Tuesday, September 06, 2011

Compressive Sensing Literature This Week

We have several papers today and an attendant code. But first here is a postdoc at Drexel.

Distributed Basis Pursuit by João F. C. MotaJoão M. F. XavierPedro M. Q. Aguiar, and Markus Püschel. The abstract reads:
We propose a distributed algorithm for solving the optimization problem Basis Pursuit (BP). BP finds the least ℓ1- norm solution of the underdetermined linear system Ax = b and is used, for example, in compressed sensing for reconstruction. Our algorithm solves BP on a distributed platform such as a sensor network, and is designed to minimize the communication between nodes. The algorithm only requires the network to be connected, has no notion of a central processing node, and no node has access to the entire matrix A at any time. We consider two scenarios in which either the columns or the rows of A are distributed among the compute nodes. Our algorithm, named D-ADMM, is a decentralized implementation of the alternating direction method of multipliers. We show through numerical simulation that our algorithm requires considerably less communications between the nodes than the state-of-the-art algorithms.
The code for the distributed Basis pursuit ( BPinSN)can be found here and is listed on the compressive sensing big picture page.

Compressive Matched-Field Processing by William MantzelJustin RombergKarim Sabra. The abstract reads:
Source localization by matched-field processing (MFP) generally involves solving a number of computationally intensive partial differential equations. This paper introduces a technique that mitigates this computational workload by "compressing" these computations. Drawing on key concepts from the recently developed field of compressed sensing, it shows how a low-dimensional proxy for the Green's function can be constructed by backpropagating a small set of random receiver vectors. Then, the source can be located by performing a number of "short" correlations between this proxy and the projection of the recorded acoustic data in the compressed space. Numerical experiments in a Pekeris ocean waveguide are presented which demonstrate that this compressed version of MFP is as effective as traditional MFP even when the compression is significant. The results are particularly promising in the broadband regime where using as few as two random backpropagations per frequency performs almost as well as the traditional broadband MFP, but with the added benefit of generic applicability. That is, the computationally intensive backpropagations may be computed offline independently from the received signals, and may be reused to locate any source within the search grid area.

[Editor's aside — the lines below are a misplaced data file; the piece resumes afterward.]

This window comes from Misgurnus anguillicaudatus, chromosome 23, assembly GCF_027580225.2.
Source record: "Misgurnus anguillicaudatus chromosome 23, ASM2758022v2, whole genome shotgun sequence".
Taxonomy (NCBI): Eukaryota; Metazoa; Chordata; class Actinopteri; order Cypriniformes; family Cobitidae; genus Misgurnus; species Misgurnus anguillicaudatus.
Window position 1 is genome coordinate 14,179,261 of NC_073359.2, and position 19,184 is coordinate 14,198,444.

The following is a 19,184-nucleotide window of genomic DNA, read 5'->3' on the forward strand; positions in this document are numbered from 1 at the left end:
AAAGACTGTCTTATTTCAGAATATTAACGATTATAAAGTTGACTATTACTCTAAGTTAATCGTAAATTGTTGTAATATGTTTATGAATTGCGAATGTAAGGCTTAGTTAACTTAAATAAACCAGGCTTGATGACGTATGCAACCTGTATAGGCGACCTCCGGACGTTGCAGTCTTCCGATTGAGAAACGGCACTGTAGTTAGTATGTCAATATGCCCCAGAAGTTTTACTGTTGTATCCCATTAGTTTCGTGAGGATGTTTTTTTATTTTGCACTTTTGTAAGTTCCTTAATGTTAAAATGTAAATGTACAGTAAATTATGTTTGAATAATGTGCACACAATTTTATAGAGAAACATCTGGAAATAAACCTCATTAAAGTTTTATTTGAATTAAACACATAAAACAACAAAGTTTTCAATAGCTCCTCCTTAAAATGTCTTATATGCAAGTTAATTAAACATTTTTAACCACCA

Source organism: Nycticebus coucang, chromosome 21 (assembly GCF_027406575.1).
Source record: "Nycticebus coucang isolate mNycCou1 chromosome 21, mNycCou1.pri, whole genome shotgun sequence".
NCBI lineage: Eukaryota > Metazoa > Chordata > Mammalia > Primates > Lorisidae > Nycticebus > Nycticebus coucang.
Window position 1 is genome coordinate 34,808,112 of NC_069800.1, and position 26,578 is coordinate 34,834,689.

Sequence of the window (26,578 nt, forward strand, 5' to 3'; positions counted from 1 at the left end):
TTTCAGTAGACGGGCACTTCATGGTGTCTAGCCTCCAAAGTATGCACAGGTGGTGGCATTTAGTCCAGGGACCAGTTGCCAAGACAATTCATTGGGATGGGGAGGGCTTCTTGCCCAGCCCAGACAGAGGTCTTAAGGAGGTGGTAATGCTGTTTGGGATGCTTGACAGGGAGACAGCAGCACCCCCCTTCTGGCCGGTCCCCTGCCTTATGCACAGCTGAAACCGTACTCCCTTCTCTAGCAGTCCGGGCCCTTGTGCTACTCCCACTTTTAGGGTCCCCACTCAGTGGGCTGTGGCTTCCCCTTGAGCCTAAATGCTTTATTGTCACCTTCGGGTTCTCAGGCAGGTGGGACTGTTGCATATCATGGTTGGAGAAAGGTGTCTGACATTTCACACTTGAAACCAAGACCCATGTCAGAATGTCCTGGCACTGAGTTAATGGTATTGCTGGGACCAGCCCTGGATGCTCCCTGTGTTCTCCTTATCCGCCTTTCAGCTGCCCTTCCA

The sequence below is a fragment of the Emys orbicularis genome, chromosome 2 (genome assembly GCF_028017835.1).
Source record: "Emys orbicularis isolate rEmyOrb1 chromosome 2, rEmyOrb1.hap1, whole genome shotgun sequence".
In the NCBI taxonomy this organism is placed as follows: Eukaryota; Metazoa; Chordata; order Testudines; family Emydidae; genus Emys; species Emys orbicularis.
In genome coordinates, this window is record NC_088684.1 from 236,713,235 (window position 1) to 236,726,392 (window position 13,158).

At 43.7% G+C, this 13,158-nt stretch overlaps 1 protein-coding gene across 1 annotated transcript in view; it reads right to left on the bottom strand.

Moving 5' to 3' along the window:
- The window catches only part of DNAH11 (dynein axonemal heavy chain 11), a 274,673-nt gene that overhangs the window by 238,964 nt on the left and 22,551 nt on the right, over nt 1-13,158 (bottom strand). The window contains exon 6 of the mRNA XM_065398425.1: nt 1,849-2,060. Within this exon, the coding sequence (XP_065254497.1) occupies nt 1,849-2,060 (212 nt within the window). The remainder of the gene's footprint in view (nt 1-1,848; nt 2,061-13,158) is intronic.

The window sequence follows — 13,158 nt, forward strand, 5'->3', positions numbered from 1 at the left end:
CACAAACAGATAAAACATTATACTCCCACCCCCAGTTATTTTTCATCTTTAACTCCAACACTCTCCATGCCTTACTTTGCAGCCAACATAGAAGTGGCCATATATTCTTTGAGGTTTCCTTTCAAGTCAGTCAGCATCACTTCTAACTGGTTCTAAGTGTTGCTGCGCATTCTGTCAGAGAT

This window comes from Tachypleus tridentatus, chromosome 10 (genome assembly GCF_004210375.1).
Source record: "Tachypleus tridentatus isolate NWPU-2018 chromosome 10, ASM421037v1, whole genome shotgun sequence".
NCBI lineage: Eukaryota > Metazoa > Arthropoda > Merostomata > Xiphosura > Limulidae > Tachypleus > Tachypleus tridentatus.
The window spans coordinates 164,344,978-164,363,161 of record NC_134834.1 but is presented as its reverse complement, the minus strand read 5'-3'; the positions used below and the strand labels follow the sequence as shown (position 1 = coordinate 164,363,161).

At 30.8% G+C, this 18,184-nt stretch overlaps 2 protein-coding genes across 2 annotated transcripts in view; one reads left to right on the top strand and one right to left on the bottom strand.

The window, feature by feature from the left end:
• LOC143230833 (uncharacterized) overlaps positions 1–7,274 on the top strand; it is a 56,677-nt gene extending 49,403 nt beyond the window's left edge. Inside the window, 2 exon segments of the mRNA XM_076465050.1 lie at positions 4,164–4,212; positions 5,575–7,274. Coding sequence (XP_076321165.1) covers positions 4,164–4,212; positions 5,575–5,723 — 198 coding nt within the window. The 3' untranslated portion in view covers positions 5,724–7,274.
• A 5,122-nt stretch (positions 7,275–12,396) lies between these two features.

The code for this paper is here.

As I was reading Singular Regularization of Inverse ProblemsBregman Distances and their Applications to Variational Frameworks with Singular Regularization Energies by Martin Benning, it occured to me that structured norm has already some long history. And this is not about to change as exemplified by the following paper: Gini Index as Sparsity Measure for Signal Reconstruction from Compressive Samples by Dornoosh Zonoobi, Ashraf A. Kassim, Yedatore V. Venkatesh. The abstract reads:
Sparsity is a fundamental concept in compressive sampling of signals/images, which is commonly measured using the ℓ0 norm, even though, in practice, the ℓ1 or the ℓp (0 < p < 1) (pseudo-) norm is preferred. In this paper, we explore the use of the Gini index (GI), of a discrete signal, as a more effective measure of its sparsity for a significantly improved performance in its reconstruction from compressive samples. We also successfully incorporate the GI into a stochastic optimization algorithm for signal reconstruction from compressive samples and illustrate our approach with both synthetic and real signals/images.
Although, the argument is not really about sparsity and compressiblity (as much theoretical work show the bound of the error for compressible signals ), I for one welcome a new structured norm that seems to take into account some sort of flavor of sparsity. Dornoosh Zonoobi tells me that the code implementing these examples should be available within a month or so.

Here is the rest that I need to read:

A new reconstruction method for Wigner function is reported for quantum tomography based on compressed sensing. By analogy with computed tomography, Wigner functions for some quantum states can be reconstructed with less measurements utilizing this compressed sensing based method.

Kronecker Compressive Sensing by Marco F. Duarte and Richard G. Baraniuk. The abstract reads:
Compressive sensing (CS) is an emerging approach for the acquisition of signals having a sparse or compressible representation in some basis. While the CS literature has mostly focused on problems involving 1-D signals and 2-D images, many important applications involve multidimensional signals; the construction of sparsifying bases and measurement systems for such signals is complicated by their higher dimensionality. In this paper, we propose the use of Kronecker product matrices in CS for two purposes. First, such matrices can act as sparsifying bases that jointly model the structure present in all of the signal dimensions. Second, such matrices can represent the measurement protocols used in distributed settings. Our formulation enables the derivation of analytical bounds for sparse approximation of multidimensional signals and CS recovery performance as well as a means to evaluate novel distributed measurement schemes.

Discrete-to-discrete imaging models for computed tomography (CT) are becoming increasingly ubiquitous as the interest in iterative image reconstruction algorithms has heightened. Despite this trend, all the intuition for algorithm and system design derives from analysis of continuous-to-continuous models such as the X-ray and Radon transform. While the similarity between these models justifies some crossover, questions such as what are sufficient sampling conditions can be quite different for the two models. This sampling issue is addressed extensively in the first half of the article using singular value decomposition analysis for determining sufficient number of views and detector bins. The question of full sampling for CT is particularly relevant to current attempts to adapt compressive sensing (CS) motivated methods to application in CT image reconstruction. The second half goes in depth on this subject and discusses the link between object sparsity and sufficient sampling for accurate reconstruction. Particularly, it is pointed out that, because CS motivated image reconstruction is object dependent, there is a need to consider the imaging task so that test phantoms are employed with a similar sparsity level as what might be encountered.
Mismatch and resolution in compressive imaging by Albert Fannjiang, Wenjing Liao. The abstract reads: